I think we basically agree, but it seems instead of a good guideline, the law has been decided for minimally different changes in a situation, sometimes conflicting. Like you can search the trunk if it can be access from inside the car. Well a trunk rlease is inside the car. Or what if there is the rear armrest that has a small gap to reach to a trunk area? Or I get int he trunk and find a zipped duffle bag, inside the duffle bag is a bag zipped closed with a zip tie on it, that has a cloth bag with a lock, but the key is in the glove box, inside that is another cloth bag with a lock, but no key - but the cloth can be easily cut with minimal damage, inside that is a sealed ceramic case that would have to be destroyed to see what's inside.

OK, I admit this is ridiculous to the extreme, but under existing SCOTUS decisions as of 2/1/09 at 1135 PDT how far can I legally go without a warrant.

I think we would all agree that openeing the next bag/case is not a major intrusion - but one might be illegal and another not. Those types of inadvertant violations and innocent mistakes should not be penalized.

Tex4720
02-01-2009, 05:37 PM
I think we basically agree, but it seems instead of a good guideline, the law has been decided for minimally different changes in a situation, sometimes conflicting. Like you can search the trunk if it can be access from inside the car. Well a trunk rlease is inside the car. Or what if there is the rear armrest that has a small gap to reach to a trunk area? Or I get int he trunk and find a zipped duffle bag, inside the duffle bag is a bag zipped closed with a zip tie on it, that has a cloth bag with a lock, but the key is in the glove box, inside that is another cloth bag with a lock, but no key - but the cloth can be easily cut with minimal damage, inside that is a sealed ceramic case that would have to be destroyed to see what's inside.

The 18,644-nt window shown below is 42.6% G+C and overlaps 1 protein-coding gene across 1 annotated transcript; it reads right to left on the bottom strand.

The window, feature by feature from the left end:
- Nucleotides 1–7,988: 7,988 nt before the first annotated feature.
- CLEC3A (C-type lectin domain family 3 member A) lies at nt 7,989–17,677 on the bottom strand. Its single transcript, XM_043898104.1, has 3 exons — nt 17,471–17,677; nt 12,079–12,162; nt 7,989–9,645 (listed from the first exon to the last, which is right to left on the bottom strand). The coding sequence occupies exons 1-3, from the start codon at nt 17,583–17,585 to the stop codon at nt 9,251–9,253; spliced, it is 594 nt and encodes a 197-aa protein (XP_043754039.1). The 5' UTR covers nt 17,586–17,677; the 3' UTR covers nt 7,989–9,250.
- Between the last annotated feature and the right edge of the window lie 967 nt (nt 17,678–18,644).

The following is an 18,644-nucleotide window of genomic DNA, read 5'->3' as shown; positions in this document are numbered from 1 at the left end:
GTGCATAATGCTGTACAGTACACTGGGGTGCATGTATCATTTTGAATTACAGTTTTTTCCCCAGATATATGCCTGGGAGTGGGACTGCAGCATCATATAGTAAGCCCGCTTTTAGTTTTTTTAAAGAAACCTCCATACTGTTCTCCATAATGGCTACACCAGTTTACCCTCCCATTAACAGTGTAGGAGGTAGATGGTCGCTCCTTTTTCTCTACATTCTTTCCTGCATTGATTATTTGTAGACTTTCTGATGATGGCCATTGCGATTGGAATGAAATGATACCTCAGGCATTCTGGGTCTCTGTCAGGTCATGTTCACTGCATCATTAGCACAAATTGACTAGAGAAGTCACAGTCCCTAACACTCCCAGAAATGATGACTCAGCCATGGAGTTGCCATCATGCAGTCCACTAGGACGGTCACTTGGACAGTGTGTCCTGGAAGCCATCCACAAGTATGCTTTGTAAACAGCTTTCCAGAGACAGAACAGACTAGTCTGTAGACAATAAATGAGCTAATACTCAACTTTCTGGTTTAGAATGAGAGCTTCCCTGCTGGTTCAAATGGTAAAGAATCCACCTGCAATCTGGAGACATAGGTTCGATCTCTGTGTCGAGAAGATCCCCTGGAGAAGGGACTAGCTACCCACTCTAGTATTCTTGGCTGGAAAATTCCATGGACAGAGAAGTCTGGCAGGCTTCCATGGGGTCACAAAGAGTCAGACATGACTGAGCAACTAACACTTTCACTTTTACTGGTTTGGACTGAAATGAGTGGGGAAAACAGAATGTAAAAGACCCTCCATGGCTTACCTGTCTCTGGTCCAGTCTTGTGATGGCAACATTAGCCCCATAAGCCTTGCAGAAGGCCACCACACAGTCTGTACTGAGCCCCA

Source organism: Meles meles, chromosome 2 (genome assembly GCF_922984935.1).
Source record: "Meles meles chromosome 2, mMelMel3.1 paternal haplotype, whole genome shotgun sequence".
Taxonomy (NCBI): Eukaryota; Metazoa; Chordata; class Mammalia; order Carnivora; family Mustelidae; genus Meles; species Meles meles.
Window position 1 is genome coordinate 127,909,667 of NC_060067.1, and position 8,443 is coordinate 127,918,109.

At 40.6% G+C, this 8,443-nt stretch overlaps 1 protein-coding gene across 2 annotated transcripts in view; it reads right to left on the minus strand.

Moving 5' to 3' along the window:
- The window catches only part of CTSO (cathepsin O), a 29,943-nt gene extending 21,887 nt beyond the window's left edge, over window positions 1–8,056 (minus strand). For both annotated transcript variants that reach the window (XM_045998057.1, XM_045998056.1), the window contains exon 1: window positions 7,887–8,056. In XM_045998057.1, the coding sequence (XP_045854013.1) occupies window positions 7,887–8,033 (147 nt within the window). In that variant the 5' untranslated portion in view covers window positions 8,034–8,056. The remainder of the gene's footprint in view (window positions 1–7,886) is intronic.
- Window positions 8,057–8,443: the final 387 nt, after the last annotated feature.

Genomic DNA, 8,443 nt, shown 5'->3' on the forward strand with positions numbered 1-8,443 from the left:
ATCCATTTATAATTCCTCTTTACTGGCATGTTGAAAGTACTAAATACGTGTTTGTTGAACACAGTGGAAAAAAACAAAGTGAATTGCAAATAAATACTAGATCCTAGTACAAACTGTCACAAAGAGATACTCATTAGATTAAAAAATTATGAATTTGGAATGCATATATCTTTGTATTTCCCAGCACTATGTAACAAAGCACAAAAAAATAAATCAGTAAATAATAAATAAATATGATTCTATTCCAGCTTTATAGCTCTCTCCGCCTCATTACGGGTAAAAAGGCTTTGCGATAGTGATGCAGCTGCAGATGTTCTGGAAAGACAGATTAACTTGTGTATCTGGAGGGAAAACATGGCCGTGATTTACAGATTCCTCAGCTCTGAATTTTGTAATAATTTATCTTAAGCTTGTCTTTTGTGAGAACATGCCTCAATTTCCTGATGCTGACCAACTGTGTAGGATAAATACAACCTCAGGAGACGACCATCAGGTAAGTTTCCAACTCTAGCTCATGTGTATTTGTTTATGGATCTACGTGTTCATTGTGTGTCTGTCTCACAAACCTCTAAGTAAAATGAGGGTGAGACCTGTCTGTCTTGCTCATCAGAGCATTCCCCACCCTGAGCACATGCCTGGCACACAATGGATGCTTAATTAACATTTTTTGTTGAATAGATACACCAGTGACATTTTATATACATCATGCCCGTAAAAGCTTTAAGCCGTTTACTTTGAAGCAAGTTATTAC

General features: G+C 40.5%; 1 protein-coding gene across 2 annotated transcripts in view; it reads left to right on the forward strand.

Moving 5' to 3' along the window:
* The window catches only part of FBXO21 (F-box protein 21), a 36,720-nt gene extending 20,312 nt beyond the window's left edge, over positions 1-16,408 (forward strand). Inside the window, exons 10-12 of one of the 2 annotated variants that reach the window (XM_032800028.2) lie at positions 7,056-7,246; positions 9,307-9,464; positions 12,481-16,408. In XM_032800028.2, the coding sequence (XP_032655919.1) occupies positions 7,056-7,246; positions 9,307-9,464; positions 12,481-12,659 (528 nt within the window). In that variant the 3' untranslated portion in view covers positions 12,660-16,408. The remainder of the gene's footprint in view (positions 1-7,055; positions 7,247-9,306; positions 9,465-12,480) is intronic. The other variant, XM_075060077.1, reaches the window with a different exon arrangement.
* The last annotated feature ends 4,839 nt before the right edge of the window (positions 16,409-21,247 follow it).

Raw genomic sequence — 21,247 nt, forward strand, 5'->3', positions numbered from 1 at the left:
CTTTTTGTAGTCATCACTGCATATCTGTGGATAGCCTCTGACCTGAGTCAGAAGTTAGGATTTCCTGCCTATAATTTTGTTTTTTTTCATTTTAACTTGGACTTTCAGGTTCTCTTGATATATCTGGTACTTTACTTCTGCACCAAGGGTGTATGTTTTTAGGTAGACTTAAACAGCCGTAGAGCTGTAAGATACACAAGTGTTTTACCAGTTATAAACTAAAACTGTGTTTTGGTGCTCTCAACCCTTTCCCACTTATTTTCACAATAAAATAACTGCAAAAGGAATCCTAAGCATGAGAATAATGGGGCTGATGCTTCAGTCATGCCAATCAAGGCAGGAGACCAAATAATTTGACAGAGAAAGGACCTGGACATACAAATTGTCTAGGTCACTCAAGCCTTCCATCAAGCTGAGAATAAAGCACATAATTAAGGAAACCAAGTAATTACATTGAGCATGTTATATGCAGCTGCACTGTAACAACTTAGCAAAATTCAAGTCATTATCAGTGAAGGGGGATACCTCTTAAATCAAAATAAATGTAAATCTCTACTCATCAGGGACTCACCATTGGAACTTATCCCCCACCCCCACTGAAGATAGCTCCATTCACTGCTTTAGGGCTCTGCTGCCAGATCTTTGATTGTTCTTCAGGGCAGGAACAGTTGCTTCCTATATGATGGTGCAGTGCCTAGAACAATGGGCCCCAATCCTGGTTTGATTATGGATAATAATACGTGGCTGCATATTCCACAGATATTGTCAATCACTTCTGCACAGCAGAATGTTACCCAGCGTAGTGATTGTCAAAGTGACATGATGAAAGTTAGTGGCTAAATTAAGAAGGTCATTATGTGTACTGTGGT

OK, I admit this is ridiculous to the extreme, but under existing SCOTUS decisions as of 2/1/09 at 1135 PDT how far can I legally go without a warrant.

I think we would all agree that openeing the next bag/case is not a major intrusion - but one might be illegal and another not. Those types of inadvertant violations and innocent mistakes should not be penalized.

Depends on the situation.

Search incident to arrest: You get the whole inside passenger part of the car. That includes glove box and trunk if accessible from back seat. The thought behind that is the arrestee could have hidden his gun drugs etc in those places easily because he could reach them. A trunk that is not accessible from the inside is off limits because it is obvious the arrestee did not get out of the car and put something in it and then got back into the car before the traffic stop. If the glove box is locked and there is no key then you cannot search it because the suspect could not have gotten in their either.

With PC,,,you already found crack in the center console or you smelled dope when you stopped them is different. With PC you can search anywhere where the dope could be hidden. Even locked suitcases in the trunk. From bumber to bumper.

We do not have to get a warrant for a car. If you could get a warrant for a car you don’t need to get it. So act as if you have a search warrant when you have probable cause and search like you would w/ a warrant for a house.

Inventory search: If arresting on new traffic and towing the car you inventory for valuables because we are responsible for the arrestee’s articles. You can search interior, glove box and trunk. You cannot search locked items such as suitcases etc because they are considered secure. You can ask arrestee if he has any valuables in these places so it can be secured for them.

Consent search: you can search anything they allow you to search. They can say you can search whatever you want but not the trunk. You cannot search the trunk.